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  • Writer's pictureNancy Herman

The first death: May 1846

Updated: Oct 19, 2021

The Big Blue River camp is an important landmark because it’s where Virginia Reed’s grandmother died of consumption. It was the first death of the journey, and it’s interesting to contrast the care taken by the pioneers with Grandma’s burial, when they thought they had all the time in the world, with the hurried burials of their fellow travelers months later, when they were frantic to cross the Sierra Nevada Mountains before the snow hit.

A grieving Virginia later wrote: “It seemed hard to bury her in the wilderness and travel on….but nowhere on the whole road could we have found a more beautiful resting place.”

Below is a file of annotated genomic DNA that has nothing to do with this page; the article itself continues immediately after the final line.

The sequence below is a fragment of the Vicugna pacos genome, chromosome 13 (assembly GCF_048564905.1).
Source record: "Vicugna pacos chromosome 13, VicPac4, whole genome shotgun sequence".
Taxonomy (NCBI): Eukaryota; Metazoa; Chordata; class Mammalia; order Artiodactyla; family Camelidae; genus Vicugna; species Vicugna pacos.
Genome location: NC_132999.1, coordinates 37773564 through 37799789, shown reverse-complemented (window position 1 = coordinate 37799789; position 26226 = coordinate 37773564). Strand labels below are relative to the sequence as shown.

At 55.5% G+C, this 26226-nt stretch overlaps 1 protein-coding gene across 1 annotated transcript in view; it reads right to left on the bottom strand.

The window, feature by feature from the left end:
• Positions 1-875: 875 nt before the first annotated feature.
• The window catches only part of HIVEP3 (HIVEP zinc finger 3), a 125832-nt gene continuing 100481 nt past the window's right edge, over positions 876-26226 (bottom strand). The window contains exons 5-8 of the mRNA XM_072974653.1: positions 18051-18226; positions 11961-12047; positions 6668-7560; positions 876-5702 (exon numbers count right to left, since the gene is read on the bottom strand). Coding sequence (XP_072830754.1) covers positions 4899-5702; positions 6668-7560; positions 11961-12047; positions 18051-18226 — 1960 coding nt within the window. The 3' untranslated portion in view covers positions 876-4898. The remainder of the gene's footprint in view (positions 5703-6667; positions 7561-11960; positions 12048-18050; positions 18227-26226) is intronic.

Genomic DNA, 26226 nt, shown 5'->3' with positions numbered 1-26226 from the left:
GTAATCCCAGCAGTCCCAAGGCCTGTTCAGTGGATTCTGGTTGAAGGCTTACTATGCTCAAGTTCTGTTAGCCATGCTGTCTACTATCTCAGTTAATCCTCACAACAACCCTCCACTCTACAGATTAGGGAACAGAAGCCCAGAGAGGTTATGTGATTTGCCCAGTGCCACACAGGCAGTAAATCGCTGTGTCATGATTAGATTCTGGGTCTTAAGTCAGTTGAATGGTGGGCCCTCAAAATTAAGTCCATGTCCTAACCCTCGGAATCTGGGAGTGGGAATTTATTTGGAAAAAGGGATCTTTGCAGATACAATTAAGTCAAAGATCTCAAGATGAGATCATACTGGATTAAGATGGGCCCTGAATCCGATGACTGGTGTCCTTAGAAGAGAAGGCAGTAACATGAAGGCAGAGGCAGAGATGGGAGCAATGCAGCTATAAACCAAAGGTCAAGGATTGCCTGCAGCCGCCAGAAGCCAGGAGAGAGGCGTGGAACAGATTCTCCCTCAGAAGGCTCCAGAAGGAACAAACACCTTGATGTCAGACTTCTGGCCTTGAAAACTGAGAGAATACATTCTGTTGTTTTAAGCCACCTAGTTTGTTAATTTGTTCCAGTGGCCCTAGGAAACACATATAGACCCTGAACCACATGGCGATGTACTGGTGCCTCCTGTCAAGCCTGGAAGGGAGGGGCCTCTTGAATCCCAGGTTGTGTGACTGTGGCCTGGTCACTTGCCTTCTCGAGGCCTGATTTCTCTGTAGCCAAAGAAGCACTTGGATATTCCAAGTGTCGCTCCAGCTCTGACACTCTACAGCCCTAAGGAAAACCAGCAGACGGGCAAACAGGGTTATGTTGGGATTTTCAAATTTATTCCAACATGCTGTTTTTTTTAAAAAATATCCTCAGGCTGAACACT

Virginia also noted her grandmother was buried under a spreading oak near Alcove Spring. The original headstone has been lost (the photo above is a more recently installed monument to her memory), so we no longer know exactly where her grave is. But I like to think it’s under a beautiful oak I saw on the path to the spring.

The day after Grandma’s funeral the company rafted across the Big Blue River two wagons at a time. Nervous women and children sat inside their wagons during the frightening experience. Fellow traveler Edwin Bryant wrote: “The business of ferrying…continued with vigor until nine o’clock at night, when all the wagons, oxen, and horses were safely landed on the western bank of the river ….”

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